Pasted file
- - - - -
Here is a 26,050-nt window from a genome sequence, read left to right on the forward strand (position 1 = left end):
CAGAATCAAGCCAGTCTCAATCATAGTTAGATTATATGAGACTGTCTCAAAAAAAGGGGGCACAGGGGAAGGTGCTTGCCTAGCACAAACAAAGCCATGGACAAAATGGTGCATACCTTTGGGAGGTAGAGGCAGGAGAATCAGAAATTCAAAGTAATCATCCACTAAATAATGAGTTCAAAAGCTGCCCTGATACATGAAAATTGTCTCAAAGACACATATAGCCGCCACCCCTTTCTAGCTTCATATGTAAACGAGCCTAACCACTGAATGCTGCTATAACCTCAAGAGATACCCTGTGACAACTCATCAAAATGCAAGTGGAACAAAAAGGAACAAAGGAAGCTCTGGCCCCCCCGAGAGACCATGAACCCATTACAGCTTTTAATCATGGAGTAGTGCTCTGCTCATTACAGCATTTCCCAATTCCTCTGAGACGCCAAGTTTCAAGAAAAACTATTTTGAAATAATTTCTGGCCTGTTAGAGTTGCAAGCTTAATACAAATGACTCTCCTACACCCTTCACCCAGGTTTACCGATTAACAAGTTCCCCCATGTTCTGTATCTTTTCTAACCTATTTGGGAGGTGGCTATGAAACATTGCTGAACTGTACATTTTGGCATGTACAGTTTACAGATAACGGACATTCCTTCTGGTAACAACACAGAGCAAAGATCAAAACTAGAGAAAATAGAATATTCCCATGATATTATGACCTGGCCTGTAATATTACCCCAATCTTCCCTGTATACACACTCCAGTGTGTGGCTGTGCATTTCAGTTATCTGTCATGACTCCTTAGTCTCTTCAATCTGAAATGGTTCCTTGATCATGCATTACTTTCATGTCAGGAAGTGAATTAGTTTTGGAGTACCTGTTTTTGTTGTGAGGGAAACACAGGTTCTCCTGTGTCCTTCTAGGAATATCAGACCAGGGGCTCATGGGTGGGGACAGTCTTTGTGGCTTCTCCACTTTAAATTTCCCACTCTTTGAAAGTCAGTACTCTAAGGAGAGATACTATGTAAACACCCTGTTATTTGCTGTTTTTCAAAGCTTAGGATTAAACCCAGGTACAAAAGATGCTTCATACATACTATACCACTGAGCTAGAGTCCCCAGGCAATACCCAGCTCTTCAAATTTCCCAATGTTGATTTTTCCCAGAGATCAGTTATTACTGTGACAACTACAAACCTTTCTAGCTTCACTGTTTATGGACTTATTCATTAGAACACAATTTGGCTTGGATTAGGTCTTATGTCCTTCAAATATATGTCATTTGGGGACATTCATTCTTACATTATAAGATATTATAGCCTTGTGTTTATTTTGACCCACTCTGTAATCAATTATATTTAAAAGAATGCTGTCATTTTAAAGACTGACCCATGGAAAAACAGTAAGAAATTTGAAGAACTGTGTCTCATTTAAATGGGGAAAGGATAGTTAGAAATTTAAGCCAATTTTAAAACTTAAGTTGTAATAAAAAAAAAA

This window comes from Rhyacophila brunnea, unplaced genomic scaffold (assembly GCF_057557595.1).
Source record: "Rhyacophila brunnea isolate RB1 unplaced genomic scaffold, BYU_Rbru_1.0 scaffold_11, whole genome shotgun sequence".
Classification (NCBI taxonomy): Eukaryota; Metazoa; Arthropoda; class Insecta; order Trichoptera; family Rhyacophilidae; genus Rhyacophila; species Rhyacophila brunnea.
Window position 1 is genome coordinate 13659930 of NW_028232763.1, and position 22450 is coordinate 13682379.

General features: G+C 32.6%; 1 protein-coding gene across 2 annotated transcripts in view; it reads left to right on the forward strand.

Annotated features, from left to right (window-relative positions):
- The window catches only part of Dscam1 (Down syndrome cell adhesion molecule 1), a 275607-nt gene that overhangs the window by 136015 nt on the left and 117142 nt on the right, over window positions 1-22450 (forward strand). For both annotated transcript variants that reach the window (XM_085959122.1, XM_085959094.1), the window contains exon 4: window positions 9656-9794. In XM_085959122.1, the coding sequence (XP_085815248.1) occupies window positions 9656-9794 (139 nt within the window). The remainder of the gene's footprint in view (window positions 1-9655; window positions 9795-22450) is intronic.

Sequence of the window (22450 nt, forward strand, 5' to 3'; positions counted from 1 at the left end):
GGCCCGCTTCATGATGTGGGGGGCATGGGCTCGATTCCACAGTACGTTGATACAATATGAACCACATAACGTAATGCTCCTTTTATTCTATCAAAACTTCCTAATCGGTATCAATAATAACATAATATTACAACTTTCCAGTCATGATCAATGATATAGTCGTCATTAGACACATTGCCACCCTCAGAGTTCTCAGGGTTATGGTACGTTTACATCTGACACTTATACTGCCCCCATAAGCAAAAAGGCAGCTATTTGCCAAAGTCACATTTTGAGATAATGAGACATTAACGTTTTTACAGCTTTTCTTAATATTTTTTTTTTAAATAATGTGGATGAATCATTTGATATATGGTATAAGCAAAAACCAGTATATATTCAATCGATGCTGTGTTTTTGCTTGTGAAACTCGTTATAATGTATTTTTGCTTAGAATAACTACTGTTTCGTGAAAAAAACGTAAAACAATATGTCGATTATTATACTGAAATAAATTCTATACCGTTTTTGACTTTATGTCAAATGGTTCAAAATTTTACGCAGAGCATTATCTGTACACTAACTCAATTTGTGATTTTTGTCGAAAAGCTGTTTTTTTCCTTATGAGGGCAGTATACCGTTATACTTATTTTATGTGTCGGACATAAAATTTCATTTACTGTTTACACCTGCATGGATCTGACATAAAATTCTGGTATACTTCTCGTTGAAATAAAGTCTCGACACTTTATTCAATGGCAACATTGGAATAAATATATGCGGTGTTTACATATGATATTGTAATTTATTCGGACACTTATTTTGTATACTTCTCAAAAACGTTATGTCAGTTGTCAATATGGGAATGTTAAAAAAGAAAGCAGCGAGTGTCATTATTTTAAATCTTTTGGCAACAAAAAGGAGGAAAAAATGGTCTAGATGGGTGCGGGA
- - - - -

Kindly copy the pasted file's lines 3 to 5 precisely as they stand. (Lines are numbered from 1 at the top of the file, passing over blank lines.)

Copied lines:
This window comes from Rhyacophila brunnea, unplaced genomic scaffold (assembly GCF_057557595.1).
Source record: "Rhyacophila brunnea isolate RB1 unplaced genomic scaffold, BYU_Rbru_1.0 scaffold_11, whole genome shotgun sequence".
Classification (NCBI taxonomy): Eukaryota; Metazoa; Arthropoda; class Insecta; order Trichoptera; family Rhyacophilidae; genus Rhyacophila; species Rhyacophila brunnea.